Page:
by Ismail Patel
As part of the UEFA 2008 qualifiers, England’s football team will be playing Israel on March 24 – just three days after the International Day for the Elimination of Racial Discrimination. Despite protests against the match on the grounds of Israel’s treatment of Palestinian footballers, the FA decided that England will go ahead with the fixture.
Those protesting against Israel’s inclusion in UEFA, which it joined in 1991, do so because of Israel’s compound failure to act in the manner of a sportsman where its Palestinian neighbours are concerned. Israel has deliberately targeted Palestinian football team members and facilities which resulted in the Palestinian side failing to make any progress in this game.
Most recently, in November 2006, the Palestinians failed to play against Singapore in the Asian Cup qualifier due to the singular reason that Israel barred team players from traveling out of Gaza. Earlier in 2006, Israel fired a missile into the densely populated Gaza Strip which destroyed its only football stadium.
Such acts of sabotage thwart all efforts made by Palestinians to progress in this sport in their home territories. The world football organisation FIFA granted Palestine a nation status for the purposes of entering the world cup tournament in 1996. Since then, Israel has at every opportunity attempted to prevent the Palestinian football team from fielding its first choice players at the World Cup qualifiers.
Israel’s targeting of the Palestinian stadium and the restriction of movement has meant the Palestinian team is forced to have its practice sessions in Egypt. The team manager is faced with the challenge of training players on an ad hoc basis, depending on who can manage to circumnavigate the Israeli checkpoints and travel to Egypt, and is also forced to wait until just before the starting whistle to name his squad based on the players present. Of course it naturally follows that the Palestinian side can therefore never experience the luxury of a home game – or an away game – in the presence of cheering Palestinian crowds.
Israel’s deliberate targeting of sports facilities, punitive travel restrictions on Palestinians, general undermining of Palestinian football, and in particular obstructing Palestinians from participating in international tournaments, has to be categorised as racial discrimination.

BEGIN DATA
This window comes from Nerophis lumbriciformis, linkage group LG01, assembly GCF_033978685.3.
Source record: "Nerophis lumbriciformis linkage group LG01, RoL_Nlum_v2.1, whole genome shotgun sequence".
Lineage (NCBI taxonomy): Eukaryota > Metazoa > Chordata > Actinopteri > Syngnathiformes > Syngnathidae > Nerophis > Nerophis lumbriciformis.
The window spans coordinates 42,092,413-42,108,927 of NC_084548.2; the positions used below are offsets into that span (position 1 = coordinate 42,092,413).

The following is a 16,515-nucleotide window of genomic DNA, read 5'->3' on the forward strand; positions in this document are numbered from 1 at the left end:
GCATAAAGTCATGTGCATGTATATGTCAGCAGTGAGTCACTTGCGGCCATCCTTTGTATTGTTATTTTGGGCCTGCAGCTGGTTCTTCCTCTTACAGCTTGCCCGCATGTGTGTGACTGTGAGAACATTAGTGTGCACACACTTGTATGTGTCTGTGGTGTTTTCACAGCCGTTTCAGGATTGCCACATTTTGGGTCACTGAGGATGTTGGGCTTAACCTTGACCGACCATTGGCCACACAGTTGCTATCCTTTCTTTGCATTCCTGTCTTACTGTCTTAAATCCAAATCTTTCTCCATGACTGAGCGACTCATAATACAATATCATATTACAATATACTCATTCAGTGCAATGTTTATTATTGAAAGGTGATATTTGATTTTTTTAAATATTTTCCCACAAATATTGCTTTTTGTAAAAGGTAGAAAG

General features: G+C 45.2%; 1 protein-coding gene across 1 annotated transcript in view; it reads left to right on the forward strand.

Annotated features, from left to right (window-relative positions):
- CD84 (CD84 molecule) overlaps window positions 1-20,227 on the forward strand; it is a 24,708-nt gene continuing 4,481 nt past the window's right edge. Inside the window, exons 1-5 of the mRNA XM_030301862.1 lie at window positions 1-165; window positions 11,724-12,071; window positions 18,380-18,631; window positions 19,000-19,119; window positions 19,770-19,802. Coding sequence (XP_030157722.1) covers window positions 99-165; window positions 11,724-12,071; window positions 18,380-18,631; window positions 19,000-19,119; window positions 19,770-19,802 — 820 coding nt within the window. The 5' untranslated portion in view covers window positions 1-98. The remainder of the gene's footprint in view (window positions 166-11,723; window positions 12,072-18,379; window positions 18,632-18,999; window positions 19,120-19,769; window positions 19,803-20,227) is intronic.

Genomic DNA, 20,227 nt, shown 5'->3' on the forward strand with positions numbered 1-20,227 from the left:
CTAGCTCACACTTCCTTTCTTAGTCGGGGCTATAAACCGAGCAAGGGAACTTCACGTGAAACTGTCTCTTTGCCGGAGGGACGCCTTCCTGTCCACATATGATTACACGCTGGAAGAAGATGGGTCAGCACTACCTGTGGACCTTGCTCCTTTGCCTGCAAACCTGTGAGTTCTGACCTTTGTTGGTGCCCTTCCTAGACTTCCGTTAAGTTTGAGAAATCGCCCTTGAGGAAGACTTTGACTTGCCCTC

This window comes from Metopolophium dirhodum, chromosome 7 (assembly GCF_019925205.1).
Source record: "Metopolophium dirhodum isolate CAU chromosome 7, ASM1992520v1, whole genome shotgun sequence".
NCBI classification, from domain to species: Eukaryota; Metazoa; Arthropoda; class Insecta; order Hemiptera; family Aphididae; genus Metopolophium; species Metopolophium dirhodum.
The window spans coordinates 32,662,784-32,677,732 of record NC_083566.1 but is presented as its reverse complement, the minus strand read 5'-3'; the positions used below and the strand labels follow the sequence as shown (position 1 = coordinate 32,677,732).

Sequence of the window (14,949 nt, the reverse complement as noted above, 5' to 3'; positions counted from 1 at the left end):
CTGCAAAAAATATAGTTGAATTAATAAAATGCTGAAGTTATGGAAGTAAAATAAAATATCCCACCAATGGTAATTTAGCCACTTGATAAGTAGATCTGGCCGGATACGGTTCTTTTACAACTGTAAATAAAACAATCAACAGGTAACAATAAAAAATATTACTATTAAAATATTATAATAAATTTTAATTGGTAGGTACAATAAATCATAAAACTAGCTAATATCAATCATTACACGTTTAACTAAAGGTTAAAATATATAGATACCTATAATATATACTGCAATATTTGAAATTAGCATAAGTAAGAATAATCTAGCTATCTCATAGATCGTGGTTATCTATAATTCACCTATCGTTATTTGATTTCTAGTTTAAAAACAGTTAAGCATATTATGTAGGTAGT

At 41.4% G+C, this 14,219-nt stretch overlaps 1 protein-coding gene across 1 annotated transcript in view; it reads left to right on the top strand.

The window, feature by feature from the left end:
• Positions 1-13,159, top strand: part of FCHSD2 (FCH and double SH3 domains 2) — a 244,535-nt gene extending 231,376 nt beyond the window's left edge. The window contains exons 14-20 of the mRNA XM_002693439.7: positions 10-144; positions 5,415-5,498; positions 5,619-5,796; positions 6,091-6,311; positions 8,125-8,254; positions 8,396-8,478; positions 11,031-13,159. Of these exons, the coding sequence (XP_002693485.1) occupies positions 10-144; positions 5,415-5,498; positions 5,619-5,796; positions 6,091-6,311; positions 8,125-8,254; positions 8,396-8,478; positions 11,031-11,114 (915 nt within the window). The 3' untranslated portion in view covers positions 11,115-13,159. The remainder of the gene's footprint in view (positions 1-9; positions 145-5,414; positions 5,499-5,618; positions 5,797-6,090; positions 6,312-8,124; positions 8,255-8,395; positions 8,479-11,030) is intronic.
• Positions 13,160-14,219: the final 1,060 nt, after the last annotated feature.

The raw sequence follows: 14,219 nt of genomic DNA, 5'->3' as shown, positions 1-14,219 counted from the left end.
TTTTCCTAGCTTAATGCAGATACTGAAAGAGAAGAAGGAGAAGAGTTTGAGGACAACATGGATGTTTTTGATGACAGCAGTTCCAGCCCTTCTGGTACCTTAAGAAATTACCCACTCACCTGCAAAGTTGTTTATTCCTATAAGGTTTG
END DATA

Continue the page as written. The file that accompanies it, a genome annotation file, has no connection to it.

Faced with such concrete facts, there is dismay that despite the FA’s anti-racism campaign, Kick It Out, which has done great work in the UK since its inception in 1993, it has failed to act on the complaints against England playing Israel and has disregarded heavy UN censure against Israel.
On March 9, the UN Committee on the Elimination of Racial Discrimination composed of 18 independent experts, issued damning observations. The committee strongly criticised Israel and emphasised 25 areas of concern. These included the issue of the right of return for refugees, the illegal wall and Israel’s compliance with the convention concerning the rights of Palestinian Arab citizens of Israel and Palestinians living in the occupied Palestinian territories (OPT).
Of the 25 concerns and recommendations, number 16 directly concerns Palestinian sportsmen and women. It states: “Severe restrictions on the freedom of movement in the OPT targeting a particular national or ethnic group, especially through the wall, checkpoints, restricted roads and permit system, have created hardship and have had a highly detrimental impact on the enjoyment of human rights by Palestinians, in particular their rights to freedom of movement, family life, work, education and health.”
Although in an ideal world sports should be kept separate from politics, there is a different reality. Nazi Germany used the 1936 Olympics to showcase Hitler and his fascist ideology, which culminated in the Holocaust and the tragic deaths of six million Jews. Since then, sporting events have been used as a means of political protest, with boycott strategies being used against oppressive regimes, as typified by the civil society movement against apartheid South Africa.
Ironically, it was Israel’s relationships with apartheid South Africa that led the UN passing resolution 39/72C declaring that “the increasing collaboration by Israel with the racist regime of South Africa, especially in the military and nuclear fields, in defiance of resolutions of the General Assembly and the Security Council, is a serious hindrance to international action for the eradication of apartheid …”
It is easy to understand the call for the boycott of Israel in sporting tournaments until such time that it begins to respect the human rights of Palestinians as stipulated within the Geneva Convention.